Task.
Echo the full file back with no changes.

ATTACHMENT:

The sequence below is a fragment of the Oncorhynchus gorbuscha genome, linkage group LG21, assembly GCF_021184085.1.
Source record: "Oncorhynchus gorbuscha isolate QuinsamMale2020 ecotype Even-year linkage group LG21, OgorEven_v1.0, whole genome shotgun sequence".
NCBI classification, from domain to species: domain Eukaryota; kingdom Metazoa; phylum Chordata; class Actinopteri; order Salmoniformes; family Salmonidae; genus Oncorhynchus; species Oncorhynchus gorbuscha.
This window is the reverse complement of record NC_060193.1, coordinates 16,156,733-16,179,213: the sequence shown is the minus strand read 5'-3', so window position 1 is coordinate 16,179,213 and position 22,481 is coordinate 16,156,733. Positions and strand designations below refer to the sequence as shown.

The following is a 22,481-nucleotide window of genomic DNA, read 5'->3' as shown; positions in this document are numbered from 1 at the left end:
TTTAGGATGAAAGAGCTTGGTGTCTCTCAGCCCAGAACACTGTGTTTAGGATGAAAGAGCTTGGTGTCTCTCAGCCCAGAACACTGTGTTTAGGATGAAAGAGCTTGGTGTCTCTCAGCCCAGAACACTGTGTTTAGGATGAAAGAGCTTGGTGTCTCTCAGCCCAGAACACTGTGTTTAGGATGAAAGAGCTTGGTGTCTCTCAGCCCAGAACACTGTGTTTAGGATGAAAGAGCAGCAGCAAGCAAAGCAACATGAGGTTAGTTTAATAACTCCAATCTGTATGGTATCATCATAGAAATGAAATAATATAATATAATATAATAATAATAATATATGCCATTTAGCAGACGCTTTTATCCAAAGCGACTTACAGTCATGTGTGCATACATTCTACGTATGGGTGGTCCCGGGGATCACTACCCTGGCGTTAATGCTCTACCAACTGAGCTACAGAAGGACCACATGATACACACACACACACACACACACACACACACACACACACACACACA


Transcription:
The sequence below is a fragment of the Oncorhynchus gorbuscha genome, linkage group LG21, assembly GCF_021184085.1.
Source record: "Oncorhynchus gorbuscha isolate QuinsamMale2020 ecotype Even-year linkage group LG21, OgorEven_v1.0, whole genome shotgun sequence".
NCBI classification, from domain to species: domain Eukaryota; kingdom Metazoa; phylum Chordata; class Actinopteri; order Salmoniformes; family Salmonidae; genus Oncorhynchus; species Oncorhynchus gorbuscha.
This window is the reverse complement of record NC_060193.1, coordinates 16,156,733-16,179,213: the sequence shown is the minus strand read 5'-3', so window position 1 is coordinate 16,179,213 and position 22,481 is coordinate 16,156,733. Positions and strand designations below refer to the sequence as shown.

The following is a 22,481-nucleotide window of genomic DNA, read 5'->3' as shown; positions in this document are numbered from 1 at the left end:
TTTAGGATGAAAGAGCTTGGTGTCTCTCAGCCCAGAACACTGTGTTTAGGATGAAAGAGCTTGGTGTCTCTCAGCCCAGAACACTGTGTTTAGGATGAAAGAGCTTGGTGTCTCTCAGCCCAGAACACTGTGTTTAGGATGAAAGAGCTTGGTGTCTCTCAGCCCAGAACACTGTGTTTAGGATGAAAGAGCTTGGTGTCTCTCAGCCCAGAACACTGTGTTTAGGATGAAAGAGCAGCAGCAAGCAAAGCAACATGAGGTTAGTTTAATAACTCCAATCTGTATGGTATCATCATAGAAATGAAATAATATAATATAATATAATAATAATAATATATGCCATTTAGCAGACGCTTTTATCCAAAGCGACTTACAGTCATGTGTGCATACATTCTACGTATGGGTGGTCCCGGGGATCACTACCCTGGCGTTAATGCTCTACCAACTGAGCTACAGAAGGACCACATGATACACACACACACACACACACACACACACACACACACACACACACA